In this week’s Contributor Update, we are highlighting past contributor Kristina Moriconi and her recently published lyric narrative, In The Cloakroom of Proper Musings. It tells the story “of one woman’s joy juxtaposed alongside her need to survive.”
We previously featured Kristina’s essay “To Make It Make Sense” in Issue 17 of Superstition Review and are very excited for this book debut. In addition to In The Cloakroom of Proper Musings, Kristina has also published a poetry collection, No Such Place, and has been featured in the nonfiction anthology Flash Nonfiction Food.
Congratulations to past contributor Martin Ott on the release of his third poetry collection “Lessons in Camouflage” scheduled for immediate release on June 1 at C&R Press: https://www.crpress.org/shop/camouflage/. Martin Ott’s short story “The Policy” was featured in Issue 11 of Superstition Review. We are truly happy for this past contributor!
Mass: A Sniper, a Father, and a Priest by Jo Scott-Coe is available for pre-order. The title, which is available through Pelekinesis, starts shipping on April 4, 2018.
Mass: A Sniper, a Father, and a Priest inquires about the 1966 mass shooting at the University of Texas from atop the clock tower by Charles Whitman. Jo “turns the camera away from the spectacle” following narratives beyond the news stories, to view the narratives of the people in Whitman’s life before the planned violence (Pelekinesis Press Release).
Four Chambers present’s their latest book release, a collection of poems entitled “Ms. X’s Ocean” by Elizabeth McNeil. THe event takes place Saturday, February 18th, 2017 at 7 pm at the Hive 2222 N 16th St, Phoenix, AZ 85006. This event is free and open to the public. Parking is available along Cypress St. or surrounding neighborhoods. For more information visit their website or RSVP to the Facebook event. You can download a press release or the event flier. For a sneak preview, you can view a packet of sample poems.
Like Anne Sexton’s Transformations nearly half a century before her, Ms. X’s Ocean harbors a host mythical revisions—Daphne, Mary Magdalene, the mermaid, the fairytale haired girl—while presenting, in broader strokes, an allegory of contemporary femininity. Scouring the ground of trauma, Ms. X shape shifts her way through incest, rape, sexual abuse, and abortion. Ms. X endures with unflinching grimness, driven by the fact that she simply has to survive. With a masterful grasp of imagery and craft—ranging from the ragged grit of hard-boiled noir to the high, transfigurative lyric of an aboriginal dreamtime—McNeil creates a shattered looking-glass, its language sharp as shards, portraying a woman who, through the sheer determination of her self-authorship, through her re-immersion in pure mother earth, finds a way to fit the jagged pieces of herself back together, walking “unafraid at last / into the church of [her] beating heart.”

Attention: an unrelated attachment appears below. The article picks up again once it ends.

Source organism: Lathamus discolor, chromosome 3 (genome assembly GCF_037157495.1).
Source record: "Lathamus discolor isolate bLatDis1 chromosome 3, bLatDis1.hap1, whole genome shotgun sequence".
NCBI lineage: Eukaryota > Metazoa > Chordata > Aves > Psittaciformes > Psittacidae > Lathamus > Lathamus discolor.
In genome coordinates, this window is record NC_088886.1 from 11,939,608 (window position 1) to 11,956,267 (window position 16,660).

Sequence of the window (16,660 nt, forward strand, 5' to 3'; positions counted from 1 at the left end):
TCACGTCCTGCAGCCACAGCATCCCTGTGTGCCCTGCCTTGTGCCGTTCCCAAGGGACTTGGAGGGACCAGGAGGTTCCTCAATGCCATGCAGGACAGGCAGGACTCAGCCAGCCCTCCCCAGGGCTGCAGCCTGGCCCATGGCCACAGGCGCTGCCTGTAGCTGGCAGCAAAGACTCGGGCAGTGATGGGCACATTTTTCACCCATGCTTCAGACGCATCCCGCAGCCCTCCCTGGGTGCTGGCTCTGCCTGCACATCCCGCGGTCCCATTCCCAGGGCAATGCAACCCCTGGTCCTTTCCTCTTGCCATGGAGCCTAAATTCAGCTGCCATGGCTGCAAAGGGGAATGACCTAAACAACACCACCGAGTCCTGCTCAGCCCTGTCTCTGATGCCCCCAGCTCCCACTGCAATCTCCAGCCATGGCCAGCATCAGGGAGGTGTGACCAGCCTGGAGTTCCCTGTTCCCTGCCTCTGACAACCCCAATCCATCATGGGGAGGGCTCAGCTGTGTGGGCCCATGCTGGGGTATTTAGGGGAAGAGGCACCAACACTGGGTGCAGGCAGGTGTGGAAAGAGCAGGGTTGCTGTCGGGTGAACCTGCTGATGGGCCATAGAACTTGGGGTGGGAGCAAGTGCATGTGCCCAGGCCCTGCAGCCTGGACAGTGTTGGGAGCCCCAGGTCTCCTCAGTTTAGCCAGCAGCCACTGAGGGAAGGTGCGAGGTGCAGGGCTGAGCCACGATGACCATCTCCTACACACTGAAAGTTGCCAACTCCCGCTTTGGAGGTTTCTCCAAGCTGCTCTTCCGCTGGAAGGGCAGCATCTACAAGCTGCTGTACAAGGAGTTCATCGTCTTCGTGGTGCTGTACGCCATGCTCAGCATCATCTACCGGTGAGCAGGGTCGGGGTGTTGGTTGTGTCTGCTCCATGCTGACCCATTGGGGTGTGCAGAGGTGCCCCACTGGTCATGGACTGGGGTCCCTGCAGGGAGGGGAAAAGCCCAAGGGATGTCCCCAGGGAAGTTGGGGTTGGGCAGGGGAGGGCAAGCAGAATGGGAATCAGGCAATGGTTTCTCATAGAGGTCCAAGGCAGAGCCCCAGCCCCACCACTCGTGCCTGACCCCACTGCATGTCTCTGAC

Elizabeth McNeil is an instructor in Languages and Cultures at Arizona State University. She also teaches memoir and poetry writing in the greater community, working with children, veterans, inmates, church groups, and writers over fifty. She has published numerous scholarly and creative works, including poetry in Hayden’s Ferry Review, Fourteen Hills, Flyway, and the Chaminade Literary Review, among other journals; the award-winning chapbook Why We Need to Come Home (Butte County Poetry Center & Press, 1988); a monograph, Trickster Discourse: Mediating Transformation for a New World (Lambert, 2010); and, as lead editor, two scholarly collections with Palgrave Macmillan, Sapphire’s Literary Breakthrough: Erotic Literacies, Feminist Pedagogies, Environmental Justice Perspectives (2012), nominated for the 2013 Association of American Colleges and Universities’ Frederic W. Ness Book Award for an outstanding book that “contributes to the understanding and improvement of liberal education,” and Mapping Queer Space(s) of Praxis and Pedagogy (Queer Studies in Education Series, 2017).
Rebecca Byrkit with Cynthia Hogue, Jerry Riopelle, and AmeriCamera on September 23, 2012 by Letterpress Central.